Prodigal Sons is another US documentary, directed by Kimberley Reed. Here the issue of gender is set in a more intimate, family context, with a twist in the end that would have seemed far too contrived had this been fiction. In an often painfully candid style Reed chronicles her attempts at reconciliation with her adopted brother as she returns to her small hometown in Montana for a high school reunion. Reed has gone through a sex-change operation some years previously and is now an established editor and writer in New York. Her brother, who had always felt himself as standing in the shadow of the good-looking, American football-playing, top student that Kimberley was as a male teenager, now suffers frightening rage attacks caused by a severe head injury he sustained in a car accident. In between these attacks he is seen as a loving family father eager to mend the relationship to his brother-turned-sister. As they discover that his real grandparents are in fact none other than Orson Welles and Rita Hayworth, Kimberley hopes that this will help him come to terms with his background and rebuild his self-esteem. But after a brief period of intense fascination, the brother seems to lose interest and return to brooding over the family past.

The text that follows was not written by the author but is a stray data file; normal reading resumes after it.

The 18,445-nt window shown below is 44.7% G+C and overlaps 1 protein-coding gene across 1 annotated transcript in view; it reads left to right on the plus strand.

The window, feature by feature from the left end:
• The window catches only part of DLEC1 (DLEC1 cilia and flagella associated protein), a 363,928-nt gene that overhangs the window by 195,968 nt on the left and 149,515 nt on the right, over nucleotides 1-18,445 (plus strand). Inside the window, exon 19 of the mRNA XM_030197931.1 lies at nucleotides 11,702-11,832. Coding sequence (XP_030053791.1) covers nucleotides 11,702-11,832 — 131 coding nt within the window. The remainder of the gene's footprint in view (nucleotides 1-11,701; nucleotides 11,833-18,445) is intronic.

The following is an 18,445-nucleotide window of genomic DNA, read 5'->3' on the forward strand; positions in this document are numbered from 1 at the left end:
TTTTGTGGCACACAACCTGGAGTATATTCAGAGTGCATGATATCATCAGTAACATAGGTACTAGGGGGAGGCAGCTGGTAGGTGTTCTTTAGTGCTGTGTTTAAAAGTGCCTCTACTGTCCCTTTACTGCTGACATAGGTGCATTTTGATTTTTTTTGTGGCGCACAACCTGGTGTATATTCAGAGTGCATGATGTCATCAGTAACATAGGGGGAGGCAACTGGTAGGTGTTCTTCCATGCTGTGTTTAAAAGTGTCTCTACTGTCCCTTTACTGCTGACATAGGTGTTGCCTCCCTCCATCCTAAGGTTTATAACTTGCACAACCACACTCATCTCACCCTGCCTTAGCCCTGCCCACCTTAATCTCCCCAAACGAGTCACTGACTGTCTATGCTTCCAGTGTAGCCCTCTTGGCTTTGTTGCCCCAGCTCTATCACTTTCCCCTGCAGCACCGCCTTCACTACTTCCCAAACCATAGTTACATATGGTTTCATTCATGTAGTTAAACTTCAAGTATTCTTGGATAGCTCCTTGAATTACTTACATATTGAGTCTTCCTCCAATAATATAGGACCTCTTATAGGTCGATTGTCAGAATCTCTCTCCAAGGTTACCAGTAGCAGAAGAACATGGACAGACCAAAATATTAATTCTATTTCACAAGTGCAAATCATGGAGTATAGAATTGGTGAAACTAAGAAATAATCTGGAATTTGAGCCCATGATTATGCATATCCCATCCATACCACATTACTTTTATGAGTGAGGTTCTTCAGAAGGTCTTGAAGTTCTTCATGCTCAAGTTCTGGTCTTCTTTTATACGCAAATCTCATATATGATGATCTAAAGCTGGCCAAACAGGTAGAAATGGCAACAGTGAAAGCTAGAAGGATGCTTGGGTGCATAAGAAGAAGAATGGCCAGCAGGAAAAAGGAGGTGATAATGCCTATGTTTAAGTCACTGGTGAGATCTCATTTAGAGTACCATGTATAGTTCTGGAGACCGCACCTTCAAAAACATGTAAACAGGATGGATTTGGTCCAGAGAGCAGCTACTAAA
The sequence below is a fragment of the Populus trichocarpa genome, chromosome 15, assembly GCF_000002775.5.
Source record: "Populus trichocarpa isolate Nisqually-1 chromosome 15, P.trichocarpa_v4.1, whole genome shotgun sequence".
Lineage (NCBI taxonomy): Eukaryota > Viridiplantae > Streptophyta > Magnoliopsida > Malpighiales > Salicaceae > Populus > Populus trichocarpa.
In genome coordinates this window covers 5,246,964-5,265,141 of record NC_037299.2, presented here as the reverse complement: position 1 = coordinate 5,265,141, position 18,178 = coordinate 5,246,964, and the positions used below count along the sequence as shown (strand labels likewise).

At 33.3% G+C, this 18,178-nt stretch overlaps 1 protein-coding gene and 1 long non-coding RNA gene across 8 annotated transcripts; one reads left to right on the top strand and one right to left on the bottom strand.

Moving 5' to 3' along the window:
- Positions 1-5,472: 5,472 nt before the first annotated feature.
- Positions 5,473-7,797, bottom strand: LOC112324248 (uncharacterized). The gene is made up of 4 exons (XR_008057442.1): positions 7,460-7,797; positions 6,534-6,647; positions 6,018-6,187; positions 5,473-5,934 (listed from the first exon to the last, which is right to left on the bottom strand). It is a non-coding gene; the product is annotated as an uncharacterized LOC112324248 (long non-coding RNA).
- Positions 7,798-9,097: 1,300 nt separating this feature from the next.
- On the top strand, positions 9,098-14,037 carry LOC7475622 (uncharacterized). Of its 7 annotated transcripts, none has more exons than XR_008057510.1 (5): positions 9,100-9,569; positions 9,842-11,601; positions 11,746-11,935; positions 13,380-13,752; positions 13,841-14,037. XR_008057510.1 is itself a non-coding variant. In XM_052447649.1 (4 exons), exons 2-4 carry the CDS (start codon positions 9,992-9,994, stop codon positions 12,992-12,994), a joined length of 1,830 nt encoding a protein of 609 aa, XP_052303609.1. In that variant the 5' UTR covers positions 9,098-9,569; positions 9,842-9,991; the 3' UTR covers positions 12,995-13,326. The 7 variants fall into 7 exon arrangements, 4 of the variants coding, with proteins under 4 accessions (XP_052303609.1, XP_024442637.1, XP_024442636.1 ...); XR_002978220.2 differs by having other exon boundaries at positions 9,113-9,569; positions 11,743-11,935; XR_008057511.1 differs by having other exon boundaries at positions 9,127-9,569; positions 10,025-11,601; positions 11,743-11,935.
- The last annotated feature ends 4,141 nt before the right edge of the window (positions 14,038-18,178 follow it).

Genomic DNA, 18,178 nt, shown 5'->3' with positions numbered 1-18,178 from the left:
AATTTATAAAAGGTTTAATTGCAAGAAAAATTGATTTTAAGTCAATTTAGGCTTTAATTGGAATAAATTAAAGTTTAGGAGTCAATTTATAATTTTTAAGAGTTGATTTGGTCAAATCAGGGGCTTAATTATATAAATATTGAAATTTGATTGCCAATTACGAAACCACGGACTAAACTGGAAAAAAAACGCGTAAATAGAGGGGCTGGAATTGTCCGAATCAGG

In Oblivion, a Peruvian documentary directed by Heddy Honigmann, we meet the people of Lima, street artists, beggars, waiters, cleaners and small shop-keepers, as they talk about their lives and about the series of corrupt presidents that have ruled them over the last half century or so. The title, ‘oblivion’, has multiple connotations: Lima and Peru as forgotten by the outside world and international media (compare the outrage over one victim of the Iranian police with the almost complete disregard for the scores of victims killed by the Peruvian army as indigenous communities fought for their land rights in the summer of 2009); the little people as forgotten by their political leaders except during election periods; but also how the people go about their everyday lives oblivious to who happens to inhabit the presidential palace, as everything seems destined to remain as bad anyway. Oblivion combines a quietly flowing, poetical style with a clear structure, making watching it a beautiful learning process.